Confusion was commonplace at Heathrow yesterday even as, minute by minute, the various security restrictions were eased.
BAA announced that smaller electronic items, such as mobile phones and cameras, were allowed in hand luggage. But, queuing for departures, passengers with the familiar see-through plastic bags had vastly disparate carry-on possessions.
Some carried only a wallet and passport, while others were weighed down with previously banned luxuries. The angry crowds had largely disappeared to be replaced by shorter, more orderly lines of travellers more resigned to whatever hurdles awaited them.
In large white tents outside - which are a regular annual fixture during summer airline strikes - they sat eating their free muesli bars.
Johanna Hagstrom, 18, and Anna Kalm, 17, who had been studying English, have been trying to get home to Finland since Saturday. "They said the flight was cancelled, gave us a number to rebook it, and told us to go home. We didn't know what to do. We have no home in London," said Ms Kalm.
After a night in the language college's flat and another in a hotel provided by BA, during which their parents' phone calls became a regular fixture, they managed to rebook their flights for 8pm last night. "It has got a bit tiresome," said Ms Hagstrom.
Across the airport, holidaymakers who had heeded advice to arrive four hours early, only to be told to wait, were trying to alleviate the boredom. Some had stretched out on mats to sleep.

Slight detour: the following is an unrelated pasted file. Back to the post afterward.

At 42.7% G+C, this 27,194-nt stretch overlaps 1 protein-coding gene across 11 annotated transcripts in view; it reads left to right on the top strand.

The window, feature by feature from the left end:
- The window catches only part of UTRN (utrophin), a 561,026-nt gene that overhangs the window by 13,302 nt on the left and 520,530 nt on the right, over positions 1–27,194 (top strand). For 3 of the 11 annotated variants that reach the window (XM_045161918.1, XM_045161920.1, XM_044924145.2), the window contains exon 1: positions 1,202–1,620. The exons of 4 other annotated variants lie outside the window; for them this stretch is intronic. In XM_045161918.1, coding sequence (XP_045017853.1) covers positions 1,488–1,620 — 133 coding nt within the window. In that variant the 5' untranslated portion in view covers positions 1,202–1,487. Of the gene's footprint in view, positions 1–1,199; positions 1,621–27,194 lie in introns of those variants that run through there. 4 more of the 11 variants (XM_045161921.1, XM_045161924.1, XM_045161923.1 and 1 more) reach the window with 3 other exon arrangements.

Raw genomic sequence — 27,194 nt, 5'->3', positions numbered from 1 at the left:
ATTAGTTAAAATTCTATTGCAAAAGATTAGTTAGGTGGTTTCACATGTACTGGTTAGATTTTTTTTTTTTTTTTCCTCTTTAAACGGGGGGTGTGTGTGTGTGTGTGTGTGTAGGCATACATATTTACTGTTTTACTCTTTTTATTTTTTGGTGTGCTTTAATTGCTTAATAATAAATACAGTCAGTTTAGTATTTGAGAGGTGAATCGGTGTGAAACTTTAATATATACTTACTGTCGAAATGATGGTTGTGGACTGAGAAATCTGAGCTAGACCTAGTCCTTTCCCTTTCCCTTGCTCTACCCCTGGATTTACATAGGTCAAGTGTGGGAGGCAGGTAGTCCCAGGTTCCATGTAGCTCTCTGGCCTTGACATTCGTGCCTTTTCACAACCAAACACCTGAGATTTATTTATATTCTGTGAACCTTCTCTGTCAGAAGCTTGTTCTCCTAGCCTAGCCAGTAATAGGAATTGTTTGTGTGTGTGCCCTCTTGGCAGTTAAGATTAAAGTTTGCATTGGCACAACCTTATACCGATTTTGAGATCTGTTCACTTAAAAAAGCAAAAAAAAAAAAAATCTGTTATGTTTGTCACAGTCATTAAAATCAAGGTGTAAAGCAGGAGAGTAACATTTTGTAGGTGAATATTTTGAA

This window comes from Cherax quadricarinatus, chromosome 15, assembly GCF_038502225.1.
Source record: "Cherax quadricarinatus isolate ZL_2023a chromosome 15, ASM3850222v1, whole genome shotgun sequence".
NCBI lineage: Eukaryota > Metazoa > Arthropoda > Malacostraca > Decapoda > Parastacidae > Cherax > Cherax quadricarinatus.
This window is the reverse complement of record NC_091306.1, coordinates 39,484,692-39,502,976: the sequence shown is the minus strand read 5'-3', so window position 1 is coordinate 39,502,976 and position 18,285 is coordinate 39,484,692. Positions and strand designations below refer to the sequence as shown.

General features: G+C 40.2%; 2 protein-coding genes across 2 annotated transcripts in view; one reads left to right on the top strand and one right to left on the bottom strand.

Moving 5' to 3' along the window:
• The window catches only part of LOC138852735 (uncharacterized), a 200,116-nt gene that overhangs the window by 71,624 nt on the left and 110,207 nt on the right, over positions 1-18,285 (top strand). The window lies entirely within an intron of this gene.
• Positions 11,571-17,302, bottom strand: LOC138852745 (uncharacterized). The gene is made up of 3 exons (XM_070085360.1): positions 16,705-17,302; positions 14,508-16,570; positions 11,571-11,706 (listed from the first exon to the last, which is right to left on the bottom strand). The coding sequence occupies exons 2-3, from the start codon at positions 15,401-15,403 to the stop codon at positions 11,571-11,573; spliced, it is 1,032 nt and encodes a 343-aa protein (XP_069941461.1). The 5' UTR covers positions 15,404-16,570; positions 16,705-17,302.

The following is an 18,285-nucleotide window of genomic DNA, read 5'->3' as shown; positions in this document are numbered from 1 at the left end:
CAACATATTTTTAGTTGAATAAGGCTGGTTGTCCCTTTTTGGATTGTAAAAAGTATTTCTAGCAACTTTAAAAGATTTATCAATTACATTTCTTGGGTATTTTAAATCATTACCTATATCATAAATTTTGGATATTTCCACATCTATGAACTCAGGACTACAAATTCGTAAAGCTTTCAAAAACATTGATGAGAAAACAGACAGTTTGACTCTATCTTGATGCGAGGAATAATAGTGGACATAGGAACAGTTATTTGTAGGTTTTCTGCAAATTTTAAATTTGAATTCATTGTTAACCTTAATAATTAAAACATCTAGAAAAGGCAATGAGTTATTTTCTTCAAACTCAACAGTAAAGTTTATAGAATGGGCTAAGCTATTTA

Claire Brazell, 32, from New Zealand, had travelled from Chicago only to be told she had a 12-hour delay to get to Teesside. "It is crazy, so frustrating," she said.
Kim Woodward, 50, and her 78-year-old father, Ken, had already lost one bag travelling from Seattle on their way to Botswana for a safari. Nevertheless Ms Woodward, like so many others, refused to be disheartened or dissuaded.
"This is the trip of a lifetime for us. We are not going to let it get us down. If I have to go naked, the lions won't mind," she said.
But the couple said many of their friends back in America were now re-scheduling flights to avoid the UK. "They just don't want the hassle with Heathrow," she said.
For some, the experience has been more than a simple annoyance. It has been expensive. Staff at one luggage shop estimated that their takings had trebled as confused transit passengers bought bags to replace hand luggage that had to be put in the hold.Reuse content